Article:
When Midwest native Amanda McLemore isn't on duty as a chef, she's still likely to be found on duty at home, in her kitchen or in the jam-packed garden of her Bronzeville brownstone. She grows much of what she eats herself - no small feat within the confines of the city - in the once-weedy backyard that she has painstakingly overhauled into an edible garden, complete with espaliered fruit trees. She's the type of friend who shows up to a potluck with a salad plucked from her backyard that morning - pictured here - and urges folks to take the leftovers home. And, what she can't grow herself, she picks up at the farmers' market, a no-brainer supplement to her local foods diet.
Throughout the spring, summer, and fall, Amanda sets aside some time each week to preserve a few of the week's seasonal foods, so that she can continue to eat local produce throughout the winter. Amanda tells us how she got started with canning and preserving, something that can seem daunting to the beginner: "The more I incorporated going to the farmer's market into my daily routine I knew that I would not want to return to the supermarket to purchase canned foods with unknown ingredients and additives. Peaches were the first produce that I taught myself to can. That Thanksgiving, I made my grandmother's peach cobbler recipe for my family, and in an instant she was there with all of us. The season's memories seals in those cans as well."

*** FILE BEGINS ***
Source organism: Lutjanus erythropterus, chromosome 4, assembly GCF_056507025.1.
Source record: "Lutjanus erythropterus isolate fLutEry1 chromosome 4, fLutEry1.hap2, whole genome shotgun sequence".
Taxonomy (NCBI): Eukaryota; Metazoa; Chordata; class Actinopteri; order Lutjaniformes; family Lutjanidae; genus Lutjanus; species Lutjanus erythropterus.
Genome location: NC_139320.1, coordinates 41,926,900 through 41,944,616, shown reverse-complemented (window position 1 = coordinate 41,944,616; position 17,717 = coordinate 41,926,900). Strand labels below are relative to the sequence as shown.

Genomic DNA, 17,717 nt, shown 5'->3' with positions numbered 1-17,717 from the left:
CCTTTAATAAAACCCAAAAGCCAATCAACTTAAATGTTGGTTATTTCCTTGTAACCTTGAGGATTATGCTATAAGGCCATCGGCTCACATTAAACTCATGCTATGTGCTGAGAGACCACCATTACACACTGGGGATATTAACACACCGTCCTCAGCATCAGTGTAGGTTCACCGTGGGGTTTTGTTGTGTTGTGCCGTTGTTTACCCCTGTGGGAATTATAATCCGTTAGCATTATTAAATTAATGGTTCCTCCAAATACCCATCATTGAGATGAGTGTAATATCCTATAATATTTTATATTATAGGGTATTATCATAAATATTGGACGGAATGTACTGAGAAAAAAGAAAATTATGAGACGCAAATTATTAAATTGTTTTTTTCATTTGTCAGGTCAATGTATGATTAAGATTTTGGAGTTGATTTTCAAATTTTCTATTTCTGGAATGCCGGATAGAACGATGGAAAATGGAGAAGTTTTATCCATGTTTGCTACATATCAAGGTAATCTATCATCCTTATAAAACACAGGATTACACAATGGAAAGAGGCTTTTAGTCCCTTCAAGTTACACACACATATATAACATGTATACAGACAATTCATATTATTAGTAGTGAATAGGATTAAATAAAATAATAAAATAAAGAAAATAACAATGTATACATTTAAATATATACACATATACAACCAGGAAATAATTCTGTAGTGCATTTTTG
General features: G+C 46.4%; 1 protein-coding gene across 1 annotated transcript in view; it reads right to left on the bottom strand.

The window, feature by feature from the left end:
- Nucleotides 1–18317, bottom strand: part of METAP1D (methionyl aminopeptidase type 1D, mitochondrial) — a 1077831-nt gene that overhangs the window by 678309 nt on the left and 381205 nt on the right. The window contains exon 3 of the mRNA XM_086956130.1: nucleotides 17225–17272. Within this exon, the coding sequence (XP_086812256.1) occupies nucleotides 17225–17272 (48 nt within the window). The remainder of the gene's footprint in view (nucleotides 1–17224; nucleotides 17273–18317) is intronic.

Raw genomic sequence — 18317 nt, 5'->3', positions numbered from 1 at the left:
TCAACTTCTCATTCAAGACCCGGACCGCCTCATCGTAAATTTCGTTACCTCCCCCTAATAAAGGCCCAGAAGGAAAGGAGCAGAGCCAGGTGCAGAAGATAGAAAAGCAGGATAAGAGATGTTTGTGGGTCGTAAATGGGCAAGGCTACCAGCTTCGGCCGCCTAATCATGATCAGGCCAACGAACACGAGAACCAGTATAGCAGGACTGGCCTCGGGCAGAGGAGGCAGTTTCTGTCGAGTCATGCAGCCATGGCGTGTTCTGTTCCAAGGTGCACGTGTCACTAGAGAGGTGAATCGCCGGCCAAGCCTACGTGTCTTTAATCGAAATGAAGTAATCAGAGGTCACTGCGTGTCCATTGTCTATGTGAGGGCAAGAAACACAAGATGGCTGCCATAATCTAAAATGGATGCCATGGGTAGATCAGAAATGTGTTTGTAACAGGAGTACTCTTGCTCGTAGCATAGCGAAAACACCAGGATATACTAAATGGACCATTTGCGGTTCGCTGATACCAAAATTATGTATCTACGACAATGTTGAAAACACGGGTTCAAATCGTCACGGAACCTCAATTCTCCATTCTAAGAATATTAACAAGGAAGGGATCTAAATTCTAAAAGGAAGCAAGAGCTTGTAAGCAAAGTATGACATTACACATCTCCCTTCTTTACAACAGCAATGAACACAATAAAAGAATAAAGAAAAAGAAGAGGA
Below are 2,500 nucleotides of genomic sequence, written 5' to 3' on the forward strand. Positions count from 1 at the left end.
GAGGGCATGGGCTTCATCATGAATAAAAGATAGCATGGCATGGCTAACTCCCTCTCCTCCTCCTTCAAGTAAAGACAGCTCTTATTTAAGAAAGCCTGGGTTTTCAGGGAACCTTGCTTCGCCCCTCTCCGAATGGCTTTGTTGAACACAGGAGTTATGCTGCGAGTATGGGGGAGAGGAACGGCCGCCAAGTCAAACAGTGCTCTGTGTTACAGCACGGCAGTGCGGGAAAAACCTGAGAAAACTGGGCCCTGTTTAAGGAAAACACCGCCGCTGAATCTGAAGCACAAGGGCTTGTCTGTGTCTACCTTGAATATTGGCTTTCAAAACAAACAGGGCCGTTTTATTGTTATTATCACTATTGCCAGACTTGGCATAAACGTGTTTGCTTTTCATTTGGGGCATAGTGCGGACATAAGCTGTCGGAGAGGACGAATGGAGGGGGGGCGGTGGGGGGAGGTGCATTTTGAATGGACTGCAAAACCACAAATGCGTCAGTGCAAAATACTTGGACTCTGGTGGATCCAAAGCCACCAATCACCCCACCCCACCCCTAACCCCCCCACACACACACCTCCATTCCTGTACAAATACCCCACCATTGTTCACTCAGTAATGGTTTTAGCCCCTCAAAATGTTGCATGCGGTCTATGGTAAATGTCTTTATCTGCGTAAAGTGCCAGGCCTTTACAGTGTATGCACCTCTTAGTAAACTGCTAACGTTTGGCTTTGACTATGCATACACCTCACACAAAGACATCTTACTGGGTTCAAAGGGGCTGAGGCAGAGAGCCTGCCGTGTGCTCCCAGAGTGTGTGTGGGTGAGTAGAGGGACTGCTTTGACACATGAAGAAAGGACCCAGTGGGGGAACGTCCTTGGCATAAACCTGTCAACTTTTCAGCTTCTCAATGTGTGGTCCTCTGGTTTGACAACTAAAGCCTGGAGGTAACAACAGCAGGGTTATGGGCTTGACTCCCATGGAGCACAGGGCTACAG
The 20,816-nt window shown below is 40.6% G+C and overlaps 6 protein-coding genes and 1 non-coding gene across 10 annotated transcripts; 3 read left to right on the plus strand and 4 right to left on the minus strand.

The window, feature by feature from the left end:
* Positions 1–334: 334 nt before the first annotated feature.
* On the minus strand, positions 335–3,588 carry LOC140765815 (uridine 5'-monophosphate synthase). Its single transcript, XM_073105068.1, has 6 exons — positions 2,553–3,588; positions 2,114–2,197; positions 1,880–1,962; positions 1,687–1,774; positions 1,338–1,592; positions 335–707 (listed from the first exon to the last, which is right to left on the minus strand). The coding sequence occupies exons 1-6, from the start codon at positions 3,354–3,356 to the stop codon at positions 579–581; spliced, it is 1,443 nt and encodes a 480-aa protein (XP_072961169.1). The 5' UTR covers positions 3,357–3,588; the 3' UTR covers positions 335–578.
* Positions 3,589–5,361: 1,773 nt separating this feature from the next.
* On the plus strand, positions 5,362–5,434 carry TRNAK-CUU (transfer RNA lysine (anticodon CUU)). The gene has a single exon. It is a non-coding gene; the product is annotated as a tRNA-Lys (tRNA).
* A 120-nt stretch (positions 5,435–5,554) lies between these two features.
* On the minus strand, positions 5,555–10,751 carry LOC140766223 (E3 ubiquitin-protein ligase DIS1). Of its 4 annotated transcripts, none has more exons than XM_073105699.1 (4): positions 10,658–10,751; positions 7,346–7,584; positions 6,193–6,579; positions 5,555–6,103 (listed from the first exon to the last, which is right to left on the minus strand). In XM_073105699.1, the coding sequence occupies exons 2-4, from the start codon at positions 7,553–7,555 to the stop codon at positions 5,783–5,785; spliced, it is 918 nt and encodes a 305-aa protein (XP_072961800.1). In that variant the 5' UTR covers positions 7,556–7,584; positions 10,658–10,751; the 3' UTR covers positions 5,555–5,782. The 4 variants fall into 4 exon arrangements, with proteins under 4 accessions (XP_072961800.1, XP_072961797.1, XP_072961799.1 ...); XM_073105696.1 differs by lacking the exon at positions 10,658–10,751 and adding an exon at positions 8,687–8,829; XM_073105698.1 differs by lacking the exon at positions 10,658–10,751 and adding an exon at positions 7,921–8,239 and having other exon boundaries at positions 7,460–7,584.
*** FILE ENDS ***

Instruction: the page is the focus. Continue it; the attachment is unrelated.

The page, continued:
This year, she's canned tomatoes, peaches, fruit liqueurs, strawberry preserves, and so much more, as well as frozen fruits and vegetables, dried herbs and fruit, and fermented hot sauce and sauerkraut. For those who might be new to preserving, she recommends, "A good first start is freezing. I love freezing roasted tomatoes and mirepoix. I enjoy canning quince jam and cranberries for holiday meals." Even easier is to simply purchase foods that store well uncooked, such as root vegetables; we've featured Amanda's tips on what to purchase at the farmers' market this fall to keep around for a few months in our monthly sustainability tip, as well.
Amanda shares her approach to seasonal cooking on her website, Baguette & Butter, which offers recipes, preserving advice, and gardening workshops and consultations. Amanda says, "I want people to be inspired to cook in their homes and with/for family and friends. I want them to learn essential skills that have become lost over time. I as well want to simplify the mental clutter and anxiety that is commonly known to pair with cooking, shopping, and caring for the home." For more of Amanda's approach to seasonal eating, she shared what she recommends stocking up on at the farmers' market this fall for our monthly sustainability tip, here.
You can chat with Amanda at many of our monthly meet-ups, and you can also connect with her on her Instagram account, as well. If you'd like to read last month's Community Member Spotlight about Rachael Jacome's approach to low-waste, plant-based cooking at her home in Evanston, please click here!